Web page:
A Tale of Paper Review

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A Tale Of Paper is probably the best example of what it would be like to be an animated piece of paper, left alone in a room to figure things out for itself, gradually realising their built-in powers and flexibility (origami anyone?). The game itself starts precisely like this: a piece of paper brought to life as an origami doll that wouldn’t look out of place in a Tim Burton film which slowly uncovers their powers of shape shifting.

There’s no elaborate intro, cutscenes or narrative, you come alive and then wander a house with quite possibly the most extensive collection of boxes before moving day, with a few hazards such as robot vacuums. But enemies are the least of your worries as this is a bona fide platform puzzle game.

While it has the conventional puzzles to solve, pulling switches in the right order, that sort of thing, A Tale Of Paper is a game about precision jumping. You can slightly move the camera with the right analogue stick, but gameplay takes place from a side view with depth, making good use of the Z-axis. On the surface, the environments in the game have as much charm as the character, but the depth perspective proves challenging when jumping.

That’s not to say that the controls are bad, but it’s sometimes difficult to tell how far you will jump and more importantly, where you will land. The first shape you can morph into being the frog, by pressing the square button. It doesn’t walk at all; instead, it jumps from a sitting position, gaining heights that the doll couldn’t achieve. You can adjust where you fall slightly, which is a big help, but the problem specifically with this character is you can’t move on the spot and position yourself.

Instead, you have to switch to the doll (square again), get yourself close to the edge of a platform, shift back to the frog then jump. This may have been the plan from the developers in the first place, switching on the fly, but more often than not, you’ll miss a jump and have to repeat an area once more. It just tickles the frustration gland a little, but not so much that you want to give up, and on the second or third attempt, you tend to get it.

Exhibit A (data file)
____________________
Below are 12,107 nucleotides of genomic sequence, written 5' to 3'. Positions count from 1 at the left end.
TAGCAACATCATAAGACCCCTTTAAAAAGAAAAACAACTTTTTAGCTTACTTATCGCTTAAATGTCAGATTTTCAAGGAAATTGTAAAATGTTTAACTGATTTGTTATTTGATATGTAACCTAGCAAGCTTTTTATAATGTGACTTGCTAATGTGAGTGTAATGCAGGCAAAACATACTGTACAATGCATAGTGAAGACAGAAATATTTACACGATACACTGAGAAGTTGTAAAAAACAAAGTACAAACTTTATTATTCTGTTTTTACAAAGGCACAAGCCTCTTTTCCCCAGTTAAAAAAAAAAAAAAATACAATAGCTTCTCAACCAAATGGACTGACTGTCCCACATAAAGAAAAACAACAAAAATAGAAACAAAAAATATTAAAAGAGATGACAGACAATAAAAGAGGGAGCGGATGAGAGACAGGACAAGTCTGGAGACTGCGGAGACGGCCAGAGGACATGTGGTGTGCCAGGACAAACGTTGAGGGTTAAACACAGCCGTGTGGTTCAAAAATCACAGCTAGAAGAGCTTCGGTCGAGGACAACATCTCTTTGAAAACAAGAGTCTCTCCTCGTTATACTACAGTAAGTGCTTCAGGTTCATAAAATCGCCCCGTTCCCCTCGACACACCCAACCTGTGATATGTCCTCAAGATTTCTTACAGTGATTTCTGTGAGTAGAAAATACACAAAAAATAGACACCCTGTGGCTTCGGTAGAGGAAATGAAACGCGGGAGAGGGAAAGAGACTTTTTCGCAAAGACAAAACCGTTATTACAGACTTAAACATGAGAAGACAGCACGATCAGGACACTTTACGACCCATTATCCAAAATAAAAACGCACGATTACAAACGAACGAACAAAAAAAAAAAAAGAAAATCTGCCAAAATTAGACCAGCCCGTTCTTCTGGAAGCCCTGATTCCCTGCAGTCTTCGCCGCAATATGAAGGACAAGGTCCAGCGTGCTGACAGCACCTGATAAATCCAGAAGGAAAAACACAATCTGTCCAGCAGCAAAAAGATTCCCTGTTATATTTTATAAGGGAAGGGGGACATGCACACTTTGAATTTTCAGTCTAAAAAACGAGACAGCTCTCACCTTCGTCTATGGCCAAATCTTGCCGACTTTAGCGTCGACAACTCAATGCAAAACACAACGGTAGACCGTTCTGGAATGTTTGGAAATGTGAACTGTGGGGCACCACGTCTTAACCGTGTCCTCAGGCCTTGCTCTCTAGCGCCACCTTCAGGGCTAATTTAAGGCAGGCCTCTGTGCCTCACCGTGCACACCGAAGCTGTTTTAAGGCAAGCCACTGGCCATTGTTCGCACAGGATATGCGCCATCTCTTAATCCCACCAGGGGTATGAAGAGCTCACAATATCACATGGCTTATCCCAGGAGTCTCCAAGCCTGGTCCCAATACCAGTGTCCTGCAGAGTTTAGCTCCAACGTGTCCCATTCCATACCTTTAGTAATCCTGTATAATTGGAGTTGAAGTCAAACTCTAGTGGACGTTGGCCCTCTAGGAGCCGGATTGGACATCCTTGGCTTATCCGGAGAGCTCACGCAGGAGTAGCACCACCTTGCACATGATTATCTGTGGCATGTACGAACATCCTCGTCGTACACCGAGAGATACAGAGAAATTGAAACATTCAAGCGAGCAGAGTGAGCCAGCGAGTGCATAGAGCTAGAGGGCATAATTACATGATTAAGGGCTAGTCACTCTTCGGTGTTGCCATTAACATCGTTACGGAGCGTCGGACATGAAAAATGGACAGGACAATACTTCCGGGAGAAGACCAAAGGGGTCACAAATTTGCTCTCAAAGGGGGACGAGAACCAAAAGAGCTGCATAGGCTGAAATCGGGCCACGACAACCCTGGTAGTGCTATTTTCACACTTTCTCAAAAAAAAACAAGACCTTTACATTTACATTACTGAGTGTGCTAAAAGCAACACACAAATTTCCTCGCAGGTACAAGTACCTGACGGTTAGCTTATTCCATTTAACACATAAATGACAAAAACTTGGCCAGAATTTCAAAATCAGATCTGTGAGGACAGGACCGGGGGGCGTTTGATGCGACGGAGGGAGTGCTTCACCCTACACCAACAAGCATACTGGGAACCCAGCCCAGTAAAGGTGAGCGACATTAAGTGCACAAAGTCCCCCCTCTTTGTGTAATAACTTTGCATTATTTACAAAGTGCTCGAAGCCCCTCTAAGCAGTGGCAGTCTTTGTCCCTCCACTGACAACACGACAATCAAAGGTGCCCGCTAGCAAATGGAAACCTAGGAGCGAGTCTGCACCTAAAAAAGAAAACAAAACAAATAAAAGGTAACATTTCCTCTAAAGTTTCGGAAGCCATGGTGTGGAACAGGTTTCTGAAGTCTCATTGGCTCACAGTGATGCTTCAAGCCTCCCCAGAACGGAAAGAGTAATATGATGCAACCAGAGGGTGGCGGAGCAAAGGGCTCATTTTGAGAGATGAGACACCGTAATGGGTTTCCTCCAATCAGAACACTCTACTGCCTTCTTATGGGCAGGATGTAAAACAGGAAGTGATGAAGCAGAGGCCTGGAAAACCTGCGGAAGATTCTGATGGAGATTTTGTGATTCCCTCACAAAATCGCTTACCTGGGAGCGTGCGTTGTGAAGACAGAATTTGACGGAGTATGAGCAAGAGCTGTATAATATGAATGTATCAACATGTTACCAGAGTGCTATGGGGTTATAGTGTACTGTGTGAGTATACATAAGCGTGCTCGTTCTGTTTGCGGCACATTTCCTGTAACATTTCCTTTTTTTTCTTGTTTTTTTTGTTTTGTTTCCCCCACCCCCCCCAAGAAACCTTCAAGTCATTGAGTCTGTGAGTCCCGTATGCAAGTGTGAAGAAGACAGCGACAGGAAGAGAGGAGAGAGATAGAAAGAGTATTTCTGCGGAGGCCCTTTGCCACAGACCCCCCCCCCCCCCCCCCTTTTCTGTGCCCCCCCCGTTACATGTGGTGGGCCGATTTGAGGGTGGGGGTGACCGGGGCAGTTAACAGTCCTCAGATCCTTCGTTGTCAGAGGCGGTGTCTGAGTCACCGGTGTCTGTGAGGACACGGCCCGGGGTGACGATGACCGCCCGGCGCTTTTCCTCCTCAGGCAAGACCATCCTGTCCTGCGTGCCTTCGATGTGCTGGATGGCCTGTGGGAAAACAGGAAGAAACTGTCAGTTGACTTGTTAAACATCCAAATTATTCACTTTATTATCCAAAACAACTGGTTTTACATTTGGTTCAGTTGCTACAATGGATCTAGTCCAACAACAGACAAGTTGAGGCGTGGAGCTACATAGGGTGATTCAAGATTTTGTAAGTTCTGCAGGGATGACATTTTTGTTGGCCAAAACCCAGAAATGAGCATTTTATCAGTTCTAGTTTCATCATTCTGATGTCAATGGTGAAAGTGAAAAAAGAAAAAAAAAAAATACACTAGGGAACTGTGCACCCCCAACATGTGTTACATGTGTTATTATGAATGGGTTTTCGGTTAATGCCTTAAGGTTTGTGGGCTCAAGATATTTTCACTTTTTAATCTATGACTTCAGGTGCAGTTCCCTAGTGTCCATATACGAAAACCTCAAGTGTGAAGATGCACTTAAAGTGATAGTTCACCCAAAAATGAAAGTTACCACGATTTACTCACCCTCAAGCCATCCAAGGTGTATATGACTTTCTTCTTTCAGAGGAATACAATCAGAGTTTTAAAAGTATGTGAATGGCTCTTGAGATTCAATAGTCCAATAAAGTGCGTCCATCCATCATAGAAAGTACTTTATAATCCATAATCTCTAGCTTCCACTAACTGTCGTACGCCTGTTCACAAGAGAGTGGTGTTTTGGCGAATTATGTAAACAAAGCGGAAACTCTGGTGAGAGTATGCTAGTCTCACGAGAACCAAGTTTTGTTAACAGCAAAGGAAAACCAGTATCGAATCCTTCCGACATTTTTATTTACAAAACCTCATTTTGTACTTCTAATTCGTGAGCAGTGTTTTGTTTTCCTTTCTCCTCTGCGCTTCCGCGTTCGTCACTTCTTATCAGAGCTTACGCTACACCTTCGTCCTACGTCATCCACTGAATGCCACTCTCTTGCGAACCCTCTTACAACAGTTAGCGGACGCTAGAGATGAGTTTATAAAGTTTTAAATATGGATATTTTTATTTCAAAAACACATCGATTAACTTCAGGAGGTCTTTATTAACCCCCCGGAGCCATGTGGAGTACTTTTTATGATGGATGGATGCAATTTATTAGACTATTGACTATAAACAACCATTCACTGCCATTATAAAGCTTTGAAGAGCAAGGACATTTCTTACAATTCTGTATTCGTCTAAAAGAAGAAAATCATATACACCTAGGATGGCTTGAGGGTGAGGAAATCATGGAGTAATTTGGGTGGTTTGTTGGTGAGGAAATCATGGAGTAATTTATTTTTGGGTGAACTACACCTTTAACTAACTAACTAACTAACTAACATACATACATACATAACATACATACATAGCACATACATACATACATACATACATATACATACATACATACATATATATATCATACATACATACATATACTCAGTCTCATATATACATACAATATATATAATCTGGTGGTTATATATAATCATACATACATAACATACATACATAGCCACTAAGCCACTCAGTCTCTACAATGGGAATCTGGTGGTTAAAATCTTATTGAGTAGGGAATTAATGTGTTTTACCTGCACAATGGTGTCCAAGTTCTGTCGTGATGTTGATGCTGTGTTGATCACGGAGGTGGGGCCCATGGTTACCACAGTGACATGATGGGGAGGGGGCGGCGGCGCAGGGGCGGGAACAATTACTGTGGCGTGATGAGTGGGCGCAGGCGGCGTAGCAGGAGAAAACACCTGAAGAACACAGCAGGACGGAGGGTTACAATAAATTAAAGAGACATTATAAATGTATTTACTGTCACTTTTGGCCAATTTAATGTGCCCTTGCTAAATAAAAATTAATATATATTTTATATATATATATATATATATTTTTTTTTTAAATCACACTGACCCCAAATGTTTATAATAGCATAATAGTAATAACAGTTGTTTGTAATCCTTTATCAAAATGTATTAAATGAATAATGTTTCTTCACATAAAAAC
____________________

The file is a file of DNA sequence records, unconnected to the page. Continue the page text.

A Tale Of Paper reminds me of Inside, but with a bit more illumination and a broader palette. Your character’s eyes are lit the whole time with a yellow hue, and this lights up the locations. As mentioned, the environments are beautiful and referring back to Inside once more, you find yourself traversing all alien forms of terrain (for the paper, at least). While this is going on, something might be active in the background, such as a spider – huge in this game as the paper doll is approximately 10cm or so tall. The character looks like an alien-like jester, and the character modelling for this – including the paper ball you can morph into, are excellent. The atmosphere throughout is engaging when, in reality, not much is happening on-screen at any one time.

On that basis, A Tale Of Paper is a little bit of a contradiction as it can feel relatively placid with minimal threats and a calming playground to experiment with. Only this a linear exploration of self-discovery (as meta as that can get for paper) and you can only interact with a limited amount of objects, activating switches with your apparent antennae, for example. The contradiction, then is the awkward platforming – mostly because you can’t see what it is you are jumping onto. A couple of times I would use the doll, move to the edge of a platform, then jump with the frog, switching back to the main character. In doing this, I’d attempt to touch the analogue stick to reposition myself, but it wouldn’t move. A little heavy-handed and I’d then jerk forward, falling a level or two to repeat once more.

The other irritating part would be not knowing what to jump on or misreading a platform as something you can land on, only to hit an invisible wall. As A Tale Of Paper relies on this mechanic for the bulk of the game, it can be quite testing. Again, it never bordered on the rage quit side of things (depends on the person) as you can usually correct your mistake after another one or two attempts. Still, it’s frustrating that this happens in the first place, mostly due to the ambiguous camera angles and occasional dimly lit location that makes it hard to see.

However, with all that said, I very much liked the character and their little journey, if brief. The environments are relatively sparse, and while it won’t blow everyone away, I was impressed with the subtleties and a lot of the lighting techniques, such as when you walk past mushrooms, and they illuminate. Sure, there are a few too many blind spots that might hamper your progression, but as I keep repeating, never enough to spoil the enjoyment of this brief adventure.

REVIEW CODE: A complimentary Sony Playstation 4 code was provided to Bonus Stage for this review. Please send all review code enquiries to press@4gn.co.uk.

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A Tale of Paper Review
  • Gameplay - 7/10
  • Graphics - 9/10
  • Sound - 7/10
  • Replay Value - 7/10
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Tricky platforming sections dampen this otherwise atmospheric platform puzzler. It’s quite minimalistic, but that works in its favour and helps tell a very subtle story that’s engaging enough to see through to the end.


  • Unique morphing mechanic.
  • Beautiful, often minimalistic presentation.
  • Character is very likeable. For paper


  • Platforming sections can be confusing and irritating.
  • Poorly lit areas in places also cause frustration.
  • A little bit bland.

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